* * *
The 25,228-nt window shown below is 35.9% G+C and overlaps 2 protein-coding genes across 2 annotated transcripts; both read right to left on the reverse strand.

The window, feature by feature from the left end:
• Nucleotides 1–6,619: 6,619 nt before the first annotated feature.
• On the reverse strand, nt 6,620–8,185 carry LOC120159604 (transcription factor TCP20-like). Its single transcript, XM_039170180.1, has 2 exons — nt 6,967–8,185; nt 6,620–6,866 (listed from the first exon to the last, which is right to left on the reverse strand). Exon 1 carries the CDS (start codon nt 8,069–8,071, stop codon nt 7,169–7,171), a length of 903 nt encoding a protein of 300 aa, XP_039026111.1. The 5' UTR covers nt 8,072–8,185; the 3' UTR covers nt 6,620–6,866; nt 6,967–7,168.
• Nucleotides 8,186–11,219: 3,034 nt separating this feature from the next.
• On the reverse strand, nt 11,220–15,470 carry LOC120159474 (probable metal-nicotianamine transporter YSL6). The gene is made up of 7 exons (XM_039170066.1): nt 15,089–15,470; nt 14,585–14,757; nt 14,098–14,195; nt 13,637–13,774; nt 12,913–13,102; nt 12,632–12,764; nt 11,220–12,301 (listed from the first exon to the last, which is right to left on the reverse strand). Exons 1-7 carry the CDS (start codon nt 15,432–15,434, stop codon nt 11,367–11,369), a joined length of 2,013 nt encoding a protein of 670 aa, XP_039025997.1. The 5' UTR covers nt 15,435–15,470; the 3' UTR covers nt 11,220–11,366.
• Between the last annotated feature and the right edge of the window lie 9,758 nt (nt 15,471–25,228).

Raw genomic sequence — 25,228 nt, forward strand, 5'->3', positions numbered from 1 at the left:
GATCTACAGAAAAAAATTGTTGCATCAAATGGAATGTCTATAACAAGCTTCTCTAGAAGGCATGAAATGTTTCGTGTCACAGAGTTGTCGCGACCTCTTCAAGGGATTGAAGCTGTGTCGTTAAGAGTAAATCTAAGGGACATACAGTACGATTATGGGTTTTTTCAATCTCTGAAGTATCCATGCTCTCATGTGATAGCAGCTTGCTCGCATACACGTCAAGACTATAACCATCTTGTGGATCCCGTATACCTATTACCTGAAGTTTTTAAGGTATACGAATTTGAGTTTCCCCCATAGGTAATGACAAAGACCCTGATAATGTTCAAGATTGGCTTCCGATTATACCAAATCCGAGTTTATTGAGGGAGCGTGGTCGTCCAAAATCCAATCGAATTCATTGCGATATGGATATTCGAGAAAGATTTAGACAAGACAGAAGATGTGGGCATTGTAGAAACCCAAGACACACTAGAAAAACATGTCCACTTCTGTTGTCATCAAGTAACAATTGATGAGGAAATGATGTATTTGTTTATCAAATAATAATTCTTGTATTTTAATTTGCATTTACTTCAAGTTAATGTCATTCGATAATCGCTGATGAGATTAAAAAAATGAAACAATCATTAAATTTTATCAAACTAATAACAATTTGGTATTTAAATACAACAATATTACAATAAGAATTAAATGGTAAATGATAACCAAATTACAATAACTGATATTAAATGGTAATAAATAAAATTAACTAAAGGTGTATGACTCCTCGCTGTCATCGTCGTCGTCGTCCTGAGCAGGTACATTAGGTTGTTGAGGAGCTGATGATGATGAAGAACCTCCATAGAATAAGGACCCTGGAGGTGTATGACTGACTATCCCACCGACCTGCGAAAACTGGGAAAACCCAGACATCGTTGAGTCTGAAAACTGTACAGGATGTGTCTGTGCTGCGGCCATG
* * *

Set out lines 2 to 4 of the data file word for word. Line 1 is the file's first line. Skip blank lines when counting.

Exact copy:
The window, feature by feature from the left end:
• Nucleotides 1–6,619: 6,619 nt before the first annotated feature.
• On the reverse strand, nt 6,620–8,185 carry LOC120159604 (transcription factor TCP20-like). Its single transcript, XM_039170180.1, has 2 exons — nt 6,967–8,185; nt 6,620–6,866 (listed from the first exon to the last, which is right to left on the reverse strand). Exon 1 carries the CDS (start codon nt 8,069–8,071, stop codon nt 7,169–7,171), a length of 903 nt encoding a protein of 300 aa, XP_039026111.1. The 5' UTR covers nt 8,072–8,185; the 3' UTR covers nt 6,620–6,866; nt 6,967–7,168.